Edited by Josh Martin
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Thank you to everyone for your responses. To clarify, I was specifically asking about a speech to accept the nomination rather than to accept an office upon election.

Josh Martin, I find your analysis of Section 43 to be compelling. Thank you. 

After a more thorough reading of our bylaws, I believe there is a provision that could allow for a speech/acceptance of a nomination. 

Section 2. Nominations. ... Additional nominations may be made from the floor, provided the consent of the nominee shall first have been obtained.

While the assembly could assume consent of the nominee since the person is being nominated, I see no reason why the nominee can't assure the assembly of their consent and to share their qualifications for the office. Am I on the right track here?

The members will have to adopt a motion to determine the manner of conducting the vote as in 46.31. So if anyone wants to move for a different format for debate, there will be opportunity to do so. Of course, an opportunity can always be made via motion. :-)

I have another related question. One of the nominees is the presiding officer/chair. I assume based on 43.29, that the PO would have to vacate the chair if they wished to also give a "consenting" speech. They may not resume the chair until the pending question has been disposed of.   At what point is the "pending question" disposed of and the PO able to resume the chair? Is it the election of all the offices or only the election of the office for which the PO is nominated? Could the answer depend on the decision of the manner in which to conduct the vote, i.e., whether we have a single ballot for all offices or an individual ballot for each office(46.31)?

Thank you for your help with this. We've not had a contested election in the 7 years I've been a member. We want to make sure the process is fair and everyone is heard. 

TD

Edited by T B Devine
typo
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47 minutes ago, T B Devine said:

After a more thorough reading of our bylaws, I believe there is a provision that could allow for a speech/acceptance of a nomination. 

Section 2. Nominations. ... Additional nominations may be made from the floor, provided the consent of the nominee shall first have been obtained.

While the assembly could assume consent of the nominee since the person is being nominated, I see no reason why the nominee can't assure the assembly of their consent and to share their qualifications for the office. Am I on the right track here?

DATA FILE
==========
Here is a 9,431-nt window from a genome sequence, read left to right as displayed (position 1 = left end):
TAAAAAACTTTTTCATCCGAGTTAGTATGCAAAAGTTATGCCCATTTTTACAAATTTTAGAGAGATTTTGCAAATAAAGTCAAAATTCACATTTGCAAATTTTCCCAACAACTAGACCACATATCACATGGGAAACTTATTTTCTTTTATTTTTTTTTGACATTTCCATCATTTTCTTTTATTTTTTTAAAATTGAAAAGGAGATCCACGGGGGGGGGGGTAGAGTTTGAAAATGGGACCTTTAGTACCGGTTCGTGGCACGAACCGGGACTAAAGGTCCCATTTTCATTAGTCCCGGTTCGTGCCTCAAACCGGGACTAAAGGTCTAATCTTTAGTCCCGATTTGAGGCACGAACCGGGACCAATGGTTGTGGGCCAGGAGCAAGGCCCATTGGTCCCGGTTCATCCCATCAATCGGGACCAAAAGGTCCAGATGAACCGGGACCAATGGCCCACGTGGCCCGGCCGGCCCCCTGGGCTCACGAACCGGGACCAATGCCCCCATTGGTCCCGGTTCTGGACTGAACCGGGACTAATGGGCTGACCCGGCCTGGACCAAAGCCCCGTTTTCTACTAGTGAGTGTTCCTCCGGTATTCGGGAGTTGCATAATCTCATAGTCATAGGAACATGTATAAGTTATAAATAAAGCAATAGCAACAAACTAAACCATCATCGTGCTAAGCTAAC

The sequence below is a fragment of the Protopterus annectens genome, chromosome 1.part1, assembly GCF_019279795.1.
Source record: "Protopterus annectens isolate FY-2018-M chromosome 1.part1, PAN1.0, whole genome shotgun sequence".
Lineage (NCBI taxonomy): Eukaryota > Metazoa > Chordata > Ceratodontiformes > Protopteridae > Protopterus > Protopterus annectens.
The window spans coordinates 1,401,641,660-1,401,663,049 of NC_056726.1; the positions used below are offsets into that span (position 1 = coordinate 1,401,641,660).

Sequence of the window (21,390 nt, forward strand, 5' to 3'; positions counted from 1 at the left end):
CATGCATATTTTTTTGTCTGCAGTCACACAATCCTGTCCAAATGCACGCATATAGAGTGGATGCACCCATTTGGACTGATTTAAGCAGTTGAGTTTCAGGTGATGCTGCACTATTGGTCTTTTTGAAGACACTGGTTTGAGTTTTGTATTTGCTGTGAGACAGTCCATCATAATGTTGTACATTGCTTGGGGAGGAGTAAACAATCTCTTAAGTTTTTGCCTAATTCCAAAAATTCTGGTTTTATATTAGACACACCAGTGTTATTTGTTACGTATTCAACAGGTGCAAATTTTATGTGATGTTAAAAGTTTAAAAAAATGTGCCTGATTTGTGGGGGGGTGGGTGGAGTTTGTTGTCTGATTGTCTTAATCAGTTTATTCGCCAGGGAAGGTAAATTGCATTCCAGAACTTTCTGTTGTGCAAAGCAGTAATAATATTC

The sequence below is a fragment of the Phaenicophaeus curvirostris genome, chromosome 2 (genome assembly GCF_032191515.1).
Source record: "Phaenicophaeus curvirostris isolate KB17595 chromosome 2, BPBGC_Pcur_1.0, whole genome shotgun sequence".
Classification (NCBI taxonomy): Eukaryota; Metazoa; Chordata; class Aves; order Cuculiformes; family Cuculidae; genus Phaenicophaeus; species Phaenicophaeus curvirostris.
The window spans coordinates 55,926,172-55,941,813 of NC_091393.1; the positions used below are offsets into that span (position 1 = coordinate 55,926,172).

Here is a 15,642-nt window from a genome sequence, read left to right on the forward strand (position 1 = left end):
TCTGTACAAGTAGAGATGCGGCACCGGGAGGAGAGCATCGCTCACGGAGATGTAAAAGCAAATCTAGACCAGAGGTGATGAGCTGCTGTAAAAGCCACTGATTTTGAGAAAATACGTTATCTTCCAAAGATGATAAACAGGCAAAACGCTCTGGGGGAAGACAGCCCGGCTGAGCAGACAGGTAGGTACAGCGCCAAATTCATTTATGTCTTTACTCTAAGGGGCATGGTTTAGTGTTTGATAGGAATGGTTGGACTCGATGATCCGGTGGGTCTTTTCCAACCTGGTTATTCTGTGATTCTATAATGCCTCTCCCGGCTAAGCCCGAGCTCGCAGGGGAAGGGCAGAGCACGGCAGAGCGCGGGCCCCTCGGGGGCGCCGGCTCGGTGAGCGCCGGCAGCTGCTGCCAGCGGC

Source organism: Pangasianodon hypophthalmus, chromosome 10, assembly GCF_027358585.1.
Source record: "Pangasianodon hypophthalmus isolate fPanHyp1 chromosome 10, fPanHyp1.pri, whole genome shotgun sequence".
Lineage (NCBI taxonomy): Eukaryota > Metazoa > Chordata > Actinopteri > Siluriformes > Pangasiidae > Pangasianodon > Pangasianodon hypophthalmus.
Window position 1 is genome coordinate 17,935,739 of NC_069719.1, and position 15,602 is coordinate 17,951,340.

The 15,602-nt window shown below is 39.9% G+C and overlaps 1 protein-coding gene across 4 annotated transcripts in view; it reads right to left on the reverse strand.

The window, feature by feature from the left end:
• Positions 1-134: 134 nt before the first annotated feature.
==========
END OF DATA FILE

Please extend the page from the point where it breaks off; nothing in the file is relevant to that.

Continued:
I don't think this provision in the bylaws necessarily grants the nominee a specific right to make a speech to "assure the assembly of their consent and to share their qualifications for the office," since the consent of the nominee could be obtained through other means. Indeed, the rule seems to presume the consent is obtained through other means, since the way the rule is written suggests the consent is obtained prior to the making of the nomination.

It is irrelevant, however, since RONR already permits members (all members) to speak in debate. As I have previously noted "RONR does not specifically refer to "acceptance speeches" for a nominee accepting a nomination. There is no reason, however, that a nominee could not be one of the persons to make a seconding speech, assuming the nominee is a member of the assembly."

The rule in question certainly does not seem to prohibit a nominee from making a speech to "assure the assembly of their consent and to share their qualifications for the office," and therefore, this is permitted, since it is permitted in RONR.

47 minutes ago, T B Devine said:

One of the nominees is the presiding officer/chair. I assume based on 43.29, that the PO would have to vacate the chair if they wished to also give a "consenting" speech. They may not resume the chair until the pending question has been disposed of.

Yes, this is correct.

47 minutes ago, T B Devine said:

At what point is the "pending question" disposed of and the PO able to resume the chair? Is it the election of all the offices or only the election of the office for which the PO is nominated? Could the answer depend on the decision of the manner in which to conduct the vote, i.e., whether we have a single ballot for all offices or an individual ballot for each office(46.31)?

The pending question for the purposes of this rule is the election of the office for which the presiding officer is nominated, not the election of all offices. The election of the office for which the presiding officer is nominated is not disposed of until the final vote on it has been taken and the result is announced.

If a single ballot is held for the election of all offices, however, this may well effectively mean that the presiding officer will not end up relinquishing the chair until all elections have been completed.

Edited by Josh Martin
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On 1/10/2021 at 1:57 AM, T B Devine said:

In preparation for our organization to hold elections next week, I am familiarizing myself with the relevant provisions in our bylaws and RONR (12). 

There will be at least 2 candidates for one of the offices and I'm wondering about nominating speeches and acceptance speeches. I understand that nomination speeches (or seconding speeches) are addressed in 46.28, but I can't find any mention of an acceptance speech by the nominee. 

Specifically, may a nominee address the members to lay out their qualifications or share any other information they think is relevant? if yes, is there a specific section in RONR that I can review?

I understand that a speech must not include personal criticisms of any other candidate.

Thank you. 

An acceptance speech is something that happens at political conventions, by the person who has already won a majority vote. After the balloting is done, a delegation is sent to inform the winner, who then comes to the convention to accept the "Nomination" but that's not what happens in an ordinary society.  The winner of the election does not win a nomination, but rather wins the office.  An acceptance speech would not be appropriate until such time as it would be theoretically possible to decline the office.